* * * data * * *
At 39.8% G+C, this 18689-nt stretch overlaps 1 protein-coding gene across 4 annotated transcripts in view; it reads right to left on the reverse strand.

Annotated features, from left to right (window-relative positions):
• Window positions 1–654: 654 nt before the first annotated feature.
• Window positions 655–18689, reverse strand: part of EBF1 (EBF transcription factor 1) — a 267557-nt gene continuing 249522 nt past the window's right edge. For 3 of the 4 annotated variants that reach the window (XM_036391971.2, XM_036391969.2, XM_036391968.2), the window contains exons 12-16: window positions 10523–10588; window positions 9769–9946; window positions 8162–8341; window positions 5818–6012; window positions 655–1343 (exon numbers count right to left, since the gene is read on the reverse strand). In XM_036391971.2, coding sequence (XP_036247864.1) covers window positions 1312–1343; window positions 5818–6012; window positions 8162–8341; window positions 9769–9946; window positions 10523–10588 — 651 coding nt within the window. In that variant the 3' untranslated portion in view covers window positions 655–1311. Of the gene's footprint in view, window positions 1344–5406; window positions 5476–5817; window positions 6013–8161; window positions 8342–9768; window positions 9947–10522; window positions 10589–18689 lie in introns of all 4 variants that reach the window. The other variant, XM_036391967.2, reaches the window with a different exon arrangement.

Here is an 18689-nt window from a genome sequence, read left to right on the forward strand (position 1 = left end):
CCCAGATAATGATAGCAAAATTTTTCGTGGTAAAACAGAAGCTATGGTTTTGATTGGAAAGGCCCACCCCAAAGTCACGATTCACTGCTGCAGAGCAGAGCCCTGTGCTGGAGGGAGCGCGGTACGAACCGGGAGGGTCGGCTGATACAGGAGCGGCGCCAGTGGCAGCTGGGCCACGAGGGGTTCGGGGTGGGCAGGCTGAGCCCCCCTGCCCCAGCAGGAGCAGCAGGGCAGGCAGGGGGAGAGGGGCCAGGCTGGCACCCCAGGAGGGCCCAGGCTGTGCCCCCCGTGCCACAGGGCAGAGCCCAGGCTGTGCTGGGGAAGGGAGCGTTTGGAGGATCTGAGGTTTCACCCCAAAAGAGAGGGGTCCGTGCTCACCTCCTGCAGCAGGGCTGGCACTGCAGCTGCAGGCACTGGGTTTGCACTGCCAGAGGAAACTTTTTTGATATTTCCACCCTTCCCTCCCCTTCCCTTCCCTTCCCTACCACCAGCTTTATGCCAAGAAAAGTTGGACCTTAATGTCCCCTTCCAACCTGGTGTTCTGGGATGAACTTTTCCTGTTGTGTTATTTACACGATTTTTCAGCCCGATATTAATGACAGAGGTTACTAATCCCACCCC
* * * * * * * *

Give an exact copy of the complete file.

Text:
At 39.8% G+C, this 18689-nt stretch overlaps 1 protein-coding gene across 4 annotated transcripts in view; it reads right to left on the reverse strand.

Annotated features, from left to right (window-relative positions):
• Window positions 1–654: 654 nt before the first annotated feature.
• Window positions 655–18689, reverse strand: part of EBF1 (EBF transcription factor 1) — a 267557-nt gene continuing 249522 nt past the window's right edge. For 3 of the 4 annotated variants that reach the window (XM_036391971.2, XM_036391969.2, XM_036391968.2), the window contains exons 12-16: window positions 10523–10588; window positions 9769–9946; window positions 8162–8341; window positions 5818–6012; window positions 655–1343 (exon numbers count right to left, since the gene is read on the reverse strand). In XM_036391971.2, coding sequence (XP_036247864.1) covers window positions 1312–1343; window positions 5818–6012; window positions 8162–8341; window positions 9769–9946; window positions 10523–10588 — 651 coding nt within the window. In that variant the 3' untranslated portion in view covers window positions 655–1311. Of the gene's footprint in view, window positions 1344–5406; window positions 5476–5817; window positions 6013–8161; window positions 8342–9768; window positions 9947–10522; window positions 10589–18689 lie in introns of all 4 variants that reach the window. The other variant, XM_036391967.2, reaches the window with a different exon arrangement.

Here is an 18689-nt window from a genome sequence, read left to right on the forward strand (position 1 = left end):
CCCAGATAATGATAGCAAAATTTTTCGTGGTAAAACAGAAGCTATGGTTTTGATTGGAAAGGCCCACCCCAAAGTCACGATTCACTGCTGCAGAGCAGAGCCCTGTGCTGGAGGGAGCGCGGTACGAACCGGGAGGGTCGGCTGATACAGGAGCGGCGCCAGTGGCAGCTGGGCCACGAGGGGTTCGGGGTGGGCAGGCTGAGCCCCCCTGCCCCAGCAGGAGCAGCAGGGCAGGCAGGGGGAGAGGGGCCAGGCTGGCACCCCAGGAGGGCCCAGGCTGTGCCCCCCGTGCCACAGGGCAGAGCCCAGGCTGTGCTGGGGAAGGGAGCGTTTGGAGGATCTGAGGTTTCACCCCAAAAGAGAGGGGTCCGTGCTCACCTCCTGCAGCAGGGCTGGCACTGCAGCTGCAGGCACTGGGTTTGCACTGCCAGAGGAAACTTTTTTGATATTTCCACCCTTCCCTCCCCTTCCCTTCCCTTCCCTACCACCAGCTTTATGCCAAGAAAAGTTGGACCTTAATGTCCCCTTCCAACCTGGTGTTCTGGGATGAACTTTTCCTGTTGTGTTATTTACACGATTTTTCAGCCCGATATTAATGACAGAGGTTACTAATCCCACCCC